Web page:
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Archive for the ‘Public Relations’ Category

Life happens while you are making other plans: The city of Dublin, Calif., has a problem and rebranding seems to be the only solution.

Dublin is building a water park in the middle of the worst drought in California’s modern history. The project was developed more than 10 years ago when water was flowing. Now, water wasters are the desperadoes. The water park under construction will take 480,000 gallons to fill.

So what do you do with a progressive city project that is expected to help rejuvenate a sinking town? You reposition, rebrand and develop a strong talking point regimen.

  • The water park is now called a “family aquatics center.”
  • City offices talk about total water usage household decreases for the town.
  • School swim instructors are talking about teaching children to swim.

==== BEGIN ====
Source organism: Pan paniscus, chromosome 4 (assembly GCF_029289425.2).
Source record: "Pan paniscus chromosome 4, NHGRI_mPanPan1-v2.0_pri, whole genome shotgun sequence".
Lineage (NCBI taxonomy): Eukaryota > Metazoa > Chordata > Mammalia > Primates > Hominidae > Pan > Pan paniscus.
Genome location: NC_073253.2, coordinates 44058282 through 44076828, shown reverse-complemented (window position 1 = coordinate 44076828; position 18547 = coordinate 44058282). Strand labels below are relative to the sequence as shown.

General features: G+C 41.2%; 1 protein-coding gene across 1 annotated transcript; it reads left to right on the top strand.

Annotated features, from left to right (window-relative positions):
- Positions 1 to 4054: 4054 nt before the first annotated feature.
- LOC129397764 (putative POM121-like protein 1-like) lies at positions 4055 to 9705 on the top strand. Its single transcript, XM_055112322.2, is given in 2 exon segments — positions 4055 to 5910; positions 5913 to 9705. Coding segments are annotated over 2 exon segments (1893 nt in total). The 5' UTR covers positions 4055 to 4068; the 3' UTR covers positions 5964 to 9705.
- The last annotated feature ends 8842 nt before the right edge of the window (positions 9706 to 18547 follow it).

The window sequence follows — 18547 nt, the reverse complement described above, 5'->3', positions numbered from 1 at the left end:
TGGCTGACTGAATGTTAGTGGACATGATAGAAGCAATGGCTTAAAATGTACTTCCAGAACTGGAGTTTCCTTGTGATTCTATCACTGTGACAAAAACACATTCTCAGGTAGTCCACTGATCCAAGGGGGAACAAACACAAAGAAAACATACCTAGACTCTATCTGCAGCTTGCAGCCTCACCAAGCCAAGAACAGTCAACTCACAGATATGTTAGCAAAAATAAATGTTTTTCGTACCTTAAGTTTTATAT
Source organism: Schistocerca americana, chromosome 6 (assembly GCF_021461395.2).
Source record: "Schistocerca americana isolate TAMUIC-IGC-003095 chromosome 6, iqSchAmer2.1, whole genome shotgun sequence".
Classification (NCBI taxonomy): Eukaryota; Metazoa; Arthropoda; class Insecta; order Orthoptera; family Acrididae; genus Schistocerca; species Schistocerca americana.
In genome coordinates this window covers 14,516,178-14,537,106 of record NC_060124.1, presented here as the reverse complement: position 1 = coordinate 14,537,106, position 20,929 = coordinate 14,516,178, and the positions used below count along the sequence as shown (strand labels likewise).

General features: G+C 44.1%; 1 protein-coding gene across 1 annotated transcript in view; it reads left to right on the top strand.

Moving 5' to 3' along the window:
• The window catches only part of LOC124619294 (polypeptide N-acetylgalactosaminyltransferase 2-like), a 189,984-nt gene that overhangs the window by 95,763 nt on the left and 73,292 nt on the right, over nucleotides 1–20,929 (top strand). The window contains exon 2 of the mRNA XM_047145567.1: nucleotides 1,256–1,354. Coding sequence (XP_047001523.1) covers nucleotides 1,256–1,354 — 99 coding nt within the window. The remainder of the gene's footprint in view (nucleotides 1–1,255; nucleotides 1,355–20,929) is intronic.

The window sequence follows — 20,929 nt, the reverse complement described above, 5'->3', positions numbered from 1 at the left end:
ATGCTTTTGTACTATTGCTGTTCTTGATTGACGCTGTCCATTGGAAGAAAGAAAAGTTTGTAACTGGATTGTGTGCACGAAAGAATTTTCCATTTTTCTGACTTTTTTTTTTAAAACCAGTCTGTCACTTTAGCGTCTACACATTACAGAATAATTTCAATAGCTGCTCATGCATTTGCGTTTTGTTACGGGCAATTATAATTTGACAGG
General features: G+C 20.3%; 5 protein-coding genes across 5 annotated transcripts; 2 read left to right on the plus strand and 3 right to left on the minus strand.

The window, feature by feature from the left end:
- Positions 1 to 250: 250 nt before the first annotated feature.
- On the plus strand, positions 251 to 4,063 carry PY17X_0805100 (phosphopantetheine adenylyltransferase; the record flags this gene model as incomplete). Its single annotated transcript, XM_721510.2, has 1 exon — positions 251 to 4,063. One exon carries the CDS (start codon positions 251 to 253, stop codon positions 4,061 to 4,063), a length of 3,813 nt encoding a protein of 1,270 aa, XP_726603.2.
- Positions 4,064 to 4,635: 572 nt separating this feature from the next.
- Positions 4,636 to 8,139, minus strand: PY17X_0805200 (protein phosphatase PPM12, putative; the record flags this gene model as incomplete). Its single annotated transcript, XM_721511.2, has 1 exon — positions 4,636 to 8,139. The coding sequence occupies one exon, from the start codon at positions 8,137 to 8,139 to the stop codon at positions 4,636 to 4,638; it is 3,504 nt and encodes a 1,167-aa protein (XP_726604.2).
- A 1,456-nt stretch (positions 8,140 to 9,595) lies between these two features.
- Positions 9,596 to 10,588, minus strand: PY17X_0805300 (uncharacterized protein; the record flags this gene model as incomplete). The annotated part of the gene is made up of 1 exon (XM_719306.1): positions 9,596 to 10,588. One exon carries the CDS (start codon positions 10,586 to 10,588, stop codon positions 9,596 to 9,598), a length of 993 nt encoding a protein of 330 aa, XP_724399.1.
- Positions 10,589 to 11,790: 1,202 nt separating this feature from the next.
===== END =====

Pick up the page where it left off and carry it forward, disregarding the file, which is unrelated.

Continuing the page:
I’m not in favor of wasting water, and I don’t know if Dublin did the right thing, but bad things do happen to major projects. Some you can anticipate and prepare for from a messaging standpoint. Others are the result of bad planning, some are bad forecasting and some just have bad luck. A crisis plan can help, because repositioning and rebranding may be your only hope to keep the project going in new environments.

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Native advertising makes me laugh: If you want something to sound like it is new, give it a new name. Here’s how Wikipedia defines it: Native advertising is a form of online advertising that matches the form and function of the platform on which it appears. For example, an article written by an advertiser to promote their product, but using the same form as an article written by the editorial staff.iStock_000061425074_Medium

For us in public relations, we’ve been doing that for 35 years. One of my first press releases as a writer for University of Iowa Hospitals and Clinics was placed on the Quad-City Times’ front page (under a reporter’s byline, but it was my article, word for word).

Now some think that native advertising is the downfall of PR. I’d say, native advertising is what PR is all about. The problem is not that PR is changing, the problem is that the media is changing. We may not worry so much about securing media coverage through traditional media when we can use the cumulative media power of citizen journalists through Facebook, YouTube, Twitter, Instagram and Snapchat.